Only on my second day, David took me out for my first time ever of diving with a gun. We got up at first light in the morning to spend as much time in the water as possible. Our captain drove our boat out to Leven Bank, a reef only 4 km north of Zanzibar. That day we had good 25m visibility in nice and blue water. It took us only about 5 minutes until David impaled his spear on a rainbow runner which we were then using for chum. And the fish came! After a few drifts it was already on me to catch my first one. I have fired a good few shots before, all for nothing. But on the next dive I saw a big school of evil- looking barracuda swimming close to me at about 17 meters. I saw my chance, took my time, but in the end actually didn’t even have to aim for a particular fish, fired my gun and impaled it in a barracuda of a reasonable size.
Satisfied enough I took a break on the boat and enjoyed the warm sunlight skipping the next drift. Slowly dozing away I suddenly woke to the good news of a new catch. Jonas, a good friend, also working as Freediving Instructor for the same company caught his first fish as well, a good 15 kilogram wahoo. Reportedly he got an excellent shot and the fish dropped dead immediately not giving him a single chance to fight.
Already on our way out to Leven Bank I continuously kept noticing unusual water movements in near distance. But not until we were heading back the movement finally revealed itself as being a humpback whale performing a couple of 360 degree loops congratulating us to our first catches. As this would not be enough for someone who never spearfished or saw a whale in his life, we got a group of about 15 dolphins accompanying us for a good few hundreds of meters of our way back, jumping and swimming around the boat. And it hasn’t been a one-time experience. Every longer trip we took ever since was sooner or later enriched by the presence of dolphins.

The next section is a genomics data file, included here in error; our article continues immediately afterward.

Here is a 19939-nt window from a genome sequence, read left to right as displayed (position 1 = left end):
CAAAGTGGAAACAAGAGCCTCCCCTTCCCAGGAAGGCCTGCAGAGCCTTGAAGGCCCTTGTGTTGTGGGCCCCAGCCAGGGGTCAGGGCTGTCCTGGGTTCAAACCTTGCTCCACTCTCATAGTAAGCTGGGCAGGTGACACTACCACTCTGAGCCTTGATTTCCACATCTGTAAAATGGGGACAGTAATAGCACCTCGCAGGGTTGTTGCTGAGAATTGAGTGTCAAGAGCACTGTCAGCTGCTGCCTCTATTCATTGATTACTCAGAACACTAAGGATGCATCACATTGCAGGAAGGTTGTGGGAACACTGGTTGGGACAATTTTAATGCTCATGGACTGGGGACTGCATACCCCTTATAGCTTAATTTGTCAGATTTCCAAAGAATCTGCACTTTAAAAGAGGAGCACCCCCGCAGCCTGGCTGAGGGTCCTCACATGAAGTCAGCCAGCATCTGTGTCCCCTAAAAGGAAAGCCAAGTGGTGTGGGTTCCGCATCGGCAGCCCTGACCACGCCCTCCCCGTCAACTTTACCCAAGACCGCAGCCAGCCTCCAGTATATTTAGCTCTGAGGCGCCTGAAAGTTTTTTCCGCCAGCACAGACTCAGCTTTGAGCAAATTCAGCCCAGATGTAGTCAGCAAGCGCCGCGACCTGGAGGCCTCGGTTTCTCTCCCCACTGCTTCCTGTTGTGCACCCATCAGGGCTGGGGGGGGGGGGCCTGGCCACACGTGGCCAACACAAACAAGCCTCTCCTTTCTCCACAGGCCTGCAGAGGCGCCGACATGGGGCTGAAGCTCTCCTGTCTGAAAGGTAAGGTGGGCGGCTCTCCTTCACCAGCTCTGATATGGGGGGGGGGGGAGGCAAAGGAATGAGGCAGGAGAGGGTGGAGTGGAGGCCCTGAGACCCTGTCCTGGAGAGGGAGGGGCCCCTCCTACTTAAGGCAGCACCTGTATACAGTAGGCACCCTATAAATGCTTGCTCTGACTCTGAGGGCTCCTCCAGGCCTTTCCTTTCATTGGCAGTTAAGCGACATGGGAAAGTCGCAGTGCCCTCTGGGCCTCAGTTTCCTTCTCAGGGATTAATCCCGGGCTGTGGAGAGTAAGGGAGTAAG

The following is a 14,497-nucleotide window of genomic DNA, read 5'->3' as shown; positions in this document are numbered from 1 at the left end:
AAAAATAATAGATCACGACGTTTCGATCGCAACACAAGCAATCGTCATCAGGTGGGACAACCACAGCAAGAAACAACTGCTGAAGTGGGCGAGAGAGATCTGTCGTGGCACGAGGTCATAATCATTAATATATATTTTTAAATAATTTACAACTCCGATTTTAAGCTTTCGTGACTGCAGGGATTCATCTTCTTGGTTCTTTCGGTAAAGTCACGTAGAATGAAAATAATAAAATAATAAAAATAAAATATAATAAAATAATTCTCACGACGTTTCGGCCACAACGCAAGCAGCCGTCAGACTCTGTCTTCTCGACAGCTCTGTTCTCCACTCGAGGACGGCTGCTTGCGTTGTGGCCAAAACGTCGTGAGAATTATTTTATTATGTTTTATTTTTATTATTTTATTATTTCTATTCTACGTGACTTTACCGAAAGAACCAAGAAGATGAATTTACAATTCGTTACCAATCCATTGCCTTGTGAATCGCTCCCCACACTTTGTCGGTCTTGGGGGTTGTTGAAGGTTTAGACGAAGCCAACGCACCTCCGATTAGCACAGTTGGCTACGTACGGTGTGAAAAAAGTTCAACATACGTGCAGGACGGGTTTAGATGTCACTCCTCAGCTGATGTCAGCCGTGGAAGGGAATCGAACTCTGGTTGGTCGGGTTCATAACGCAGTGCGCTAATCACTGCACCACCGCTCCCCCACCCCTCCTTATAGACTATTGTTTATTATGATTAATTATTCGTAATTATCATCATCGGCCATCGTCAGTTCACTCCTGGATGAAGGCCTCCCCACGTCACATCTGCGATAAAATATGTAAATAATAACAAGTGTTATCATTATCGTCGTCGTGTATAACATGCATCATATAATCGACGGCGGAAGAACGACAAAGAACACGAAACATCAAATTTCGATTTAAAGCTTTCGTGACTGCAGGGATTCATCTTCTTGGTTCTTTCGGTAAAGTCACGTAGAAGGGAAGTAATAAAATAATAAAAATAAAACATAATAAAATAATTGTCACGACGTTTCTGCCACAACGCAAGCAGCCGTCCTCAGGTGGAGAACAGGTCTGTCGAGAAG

As soon as we got solid ground under our feet it was time to fillet the catch. Of course it is not possible, even for three hungry mouths like ours, to eat that much fish on our own, so the company has a perfect agreement with the locals from the village selling the fish to the restaurants and donating the proceeds to the village fund. Jonas’ wahoo got on our plates and the rest got sold. Already on our way home from the center I saw my barracuda lying on a table in front of one of the beach restaurants easily identified by a mysterious hole in its flank. Funny enough a few days later I got told by a befriended Freediver, who was making holiday on the island, that he had a delicious barracuda at that exact same date in the exact same restaurant.
Already after three weeks being on Zanzibar I cannot see a good reason to leave the island in near future. Instead I will use any minute I got for training freediving, enjoying or catching fish, visiting the numerous reefs or playing football with the locals on the beach. That is why I am finishing this article now and on the way exploring the new and enjoying the known.
By Benjamin Boehme
Blogger and instructor at Freedive International